Scully also plays himself in the 1999 Kevin Costner baseball movie For the Love of the Game as one of the broadcasters, his most notable among several film cameos.

As a sign of his influence on Hollywood, the character of Dana Scully on “The X-Files” is named after him.

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However, he will be first and foremost remembered for his association with baseball. He was given the Ford C. Frick award, often referred to as being included in the baseball hall of fame broadcaster’s wing, in 1982. As television evolved and networks built broadcasting teams with separate play-by-play announcers and color analysts, Scully remained a throwback to an earlier era when working the booth solo was the norm. Even as the Dodgers moved past single-man booths in the early 2000s, Scully remained one of the last solo play-by-play announcers through the end of his career. More often than not, a portrayal (or spoof) of a generic baseball announcer was doing an impersonation of Scully.

Scully maintained a cherished place in the Dodgers’ broadcast booth for 67 years, finally retiring in 2016. His most iconic catchphrase, “It’s time for Dodger baseball,” lives on as part of the pregame ceremony before every Dodgers home game. Both the press box at Dodger Stadium and a street leading to the park were re-named in his honor.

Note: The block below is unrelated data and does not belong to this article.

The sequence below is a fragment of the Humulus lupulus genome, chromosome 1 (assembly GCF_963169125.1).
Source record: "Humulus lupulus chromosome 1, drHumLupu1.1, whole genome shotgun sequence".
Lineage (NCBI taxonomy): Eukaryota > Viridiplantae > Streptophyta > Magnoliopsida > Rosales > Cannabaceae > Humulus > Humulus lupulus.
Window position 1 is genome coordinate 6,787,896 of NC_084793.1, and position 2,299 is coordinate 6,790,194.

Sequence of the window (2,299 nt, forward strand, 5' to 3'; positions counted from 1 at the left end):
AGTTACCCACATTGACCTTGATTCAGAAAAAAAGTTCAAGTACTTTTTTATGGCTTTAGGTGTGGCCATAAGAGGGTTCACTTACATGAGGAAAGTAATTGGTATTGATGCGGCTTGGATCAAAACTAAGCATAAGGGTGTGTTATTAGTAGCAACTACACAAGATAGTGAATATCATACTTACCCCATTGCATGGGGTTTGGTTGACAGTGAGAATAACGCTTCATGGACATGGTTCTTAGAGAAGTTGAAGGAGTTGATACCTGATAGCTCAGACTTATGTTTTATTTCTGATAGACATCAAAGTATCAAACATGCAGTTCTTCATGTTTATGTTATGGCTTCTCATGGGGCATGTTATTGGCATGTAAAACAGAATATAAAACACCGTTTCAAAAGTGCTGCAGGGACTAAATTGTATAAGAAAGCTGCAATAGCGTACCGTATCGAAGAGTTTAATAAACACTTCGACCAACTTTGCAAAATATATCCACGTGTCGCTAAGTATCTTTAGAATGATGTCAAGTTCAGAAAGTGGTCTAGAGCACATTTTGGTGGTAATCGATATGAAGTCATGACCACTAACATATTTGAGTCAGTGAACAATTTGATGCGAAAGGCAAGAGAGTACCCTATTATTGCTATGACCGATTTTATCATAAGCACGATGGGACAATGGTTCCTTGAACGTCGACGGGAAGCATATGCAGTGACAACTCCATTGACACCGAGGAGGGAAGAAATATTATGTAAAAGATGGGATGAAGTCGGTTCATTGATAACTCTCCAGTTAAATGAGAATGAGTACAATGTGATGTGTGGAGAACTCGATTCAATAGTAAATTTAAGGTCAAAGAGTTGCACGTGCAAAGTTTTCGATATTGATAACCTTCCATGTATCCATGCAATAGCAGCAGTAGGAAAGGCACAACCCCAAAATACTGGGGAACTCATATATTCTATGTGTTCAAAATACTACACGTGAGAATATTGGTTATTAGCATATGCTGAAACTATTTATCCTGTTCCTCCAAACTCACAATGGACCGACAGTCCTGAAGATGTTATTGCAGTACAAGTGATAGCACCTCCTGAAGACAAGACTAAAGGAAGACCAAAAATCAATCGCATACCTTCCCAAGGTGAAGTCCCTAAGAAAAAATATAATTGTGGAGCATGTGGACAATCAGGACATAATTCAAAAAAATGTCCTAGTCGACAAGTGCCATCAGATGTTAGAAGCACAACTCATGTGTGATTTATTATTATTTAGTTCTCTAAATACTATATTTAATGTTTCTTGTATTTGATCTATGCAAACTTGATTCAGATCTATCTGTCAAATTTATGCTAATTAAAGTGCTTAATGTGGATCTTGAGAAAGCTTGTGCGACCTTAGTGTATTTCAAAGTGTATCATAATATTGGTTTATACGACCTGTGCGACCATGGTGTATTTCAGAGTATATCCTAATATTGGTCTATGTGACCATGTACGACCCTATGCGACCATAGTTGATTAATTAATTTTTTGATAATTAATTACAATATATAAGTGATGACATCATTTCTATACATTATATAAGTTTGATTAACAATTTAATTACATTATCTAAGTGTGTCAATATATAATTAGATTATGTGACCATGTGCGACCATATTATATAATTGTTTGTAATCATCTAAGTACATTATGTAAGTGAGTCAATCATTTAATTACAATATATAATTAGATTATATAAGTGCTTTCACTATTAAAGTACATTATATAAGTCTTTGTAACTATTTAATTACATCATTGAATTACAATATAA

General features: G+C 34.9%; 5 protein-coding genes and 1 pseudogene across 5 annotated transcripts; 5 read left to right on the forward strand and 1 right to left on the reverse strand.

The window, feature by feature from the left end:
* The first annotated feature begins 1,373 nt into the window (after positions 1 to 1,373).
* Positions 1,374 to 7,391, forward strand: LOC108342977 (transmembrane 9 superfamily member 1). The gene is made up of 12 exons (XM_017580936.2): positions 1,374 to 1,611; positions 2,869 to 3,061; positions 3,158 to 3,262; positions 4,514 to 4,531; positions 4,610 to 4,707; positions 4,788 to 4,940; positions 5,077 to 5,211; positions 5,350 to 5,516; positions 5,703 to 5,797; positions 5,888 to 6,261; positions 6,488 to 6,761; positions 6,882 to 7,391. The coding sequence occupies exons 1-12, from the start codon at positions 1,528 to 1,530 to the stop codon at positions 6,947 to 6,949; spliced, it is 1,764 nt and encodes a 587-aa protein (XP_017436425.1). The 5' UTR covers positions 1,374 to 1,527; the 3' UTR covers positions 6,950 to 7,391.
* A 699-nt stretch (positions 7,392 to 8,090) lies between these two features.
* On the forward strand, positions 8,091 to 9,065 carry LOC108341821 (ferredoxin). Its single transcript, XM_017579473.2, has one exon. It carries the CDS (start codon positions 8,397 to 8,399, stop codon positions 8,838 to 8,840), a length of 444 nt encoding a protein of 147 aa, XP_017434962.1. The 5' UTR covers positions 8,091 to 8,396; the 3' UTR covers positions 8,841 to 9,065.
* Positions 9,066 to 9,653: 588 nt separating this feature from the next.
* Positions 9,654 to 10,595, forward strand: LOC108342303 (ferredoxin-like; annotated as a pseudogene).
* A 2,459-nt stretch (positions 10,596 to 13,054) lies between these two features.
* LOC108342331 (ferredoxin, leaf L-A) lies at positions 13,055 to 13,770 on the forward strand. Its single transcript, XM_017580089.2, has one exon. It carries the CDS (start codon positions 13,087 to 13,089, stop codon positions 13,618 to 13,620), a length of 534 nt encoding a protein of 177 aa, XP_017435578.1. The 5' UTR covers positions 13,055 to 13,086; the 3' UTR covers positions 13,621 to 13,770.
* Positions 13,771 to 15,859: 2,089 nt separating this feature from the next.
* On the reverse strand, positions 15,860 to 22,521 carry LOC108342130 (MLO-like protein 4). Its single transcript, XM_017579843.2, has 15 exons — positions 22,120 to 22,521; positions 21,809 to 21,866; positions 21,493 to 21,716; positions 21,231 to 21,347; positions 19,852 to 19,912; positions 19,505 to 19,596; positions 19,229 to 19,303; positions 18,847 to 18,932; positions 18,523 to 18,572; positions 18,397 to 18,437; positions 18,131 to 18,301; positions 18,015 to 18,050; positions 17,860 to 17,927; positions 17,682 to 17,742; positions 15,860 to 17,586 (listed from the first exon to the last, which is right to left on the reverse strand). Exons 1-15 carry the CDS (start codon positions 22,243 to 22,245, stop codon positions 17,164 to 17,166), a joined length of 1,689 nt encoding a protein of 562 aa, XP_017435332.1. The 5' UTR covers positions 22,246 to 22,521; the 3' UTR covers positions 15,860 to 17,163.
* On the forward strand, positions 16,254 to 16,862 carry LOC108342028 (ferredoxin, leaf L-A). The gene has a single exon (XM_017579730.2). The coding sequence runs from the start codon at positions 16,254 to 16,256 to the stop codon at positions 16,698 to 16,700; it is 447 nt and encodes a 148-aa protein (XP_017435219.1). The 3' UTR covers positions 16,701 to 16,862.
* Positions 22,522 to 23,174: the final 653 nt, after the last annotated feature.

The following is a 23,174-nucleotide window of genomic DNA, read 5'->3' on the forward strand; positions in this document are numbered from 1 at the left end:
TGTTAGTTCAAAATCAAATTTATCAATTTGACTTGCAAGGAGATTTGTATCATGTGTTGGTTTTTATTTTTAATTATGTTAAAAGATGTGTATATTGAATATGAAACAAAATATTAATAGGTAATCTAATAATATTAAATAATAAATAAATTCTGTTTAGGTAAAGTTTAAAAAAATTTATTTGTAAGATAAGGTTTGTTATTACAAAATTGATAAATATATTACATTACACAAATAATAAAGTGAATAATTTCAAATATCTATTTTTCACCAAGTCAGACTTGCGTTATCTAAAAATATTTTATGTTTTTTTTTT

While Scully would pop up for official team appearances from time to time after his retirement, his final role as the voice of the Dodgers was to help celebrate the team’s 2020 World Series win by narrating Major League Baseball’s official championship documentary.

“I know I’ve been so very fortunate to see the celebration of every one of their championships,” Scully says in closing out the official 2020 World Series Film. “Every legend of every generation, enjoying their greatest moment on the game’s grandest stage.”

That’s the beauty of baseball — a continuity of stats, records and achievements that dates back for more than a century. And for nearly half the history of the sport, spanning the careers of thousands of players that came and went, Vin Scully was a common thread connecting them all. As baseball’s traditions struggled to meet the demands of modern entertainment, he was a calming reassurance that the game would be fine, a living embodiment of the principle that the more things change, the more they stay the same.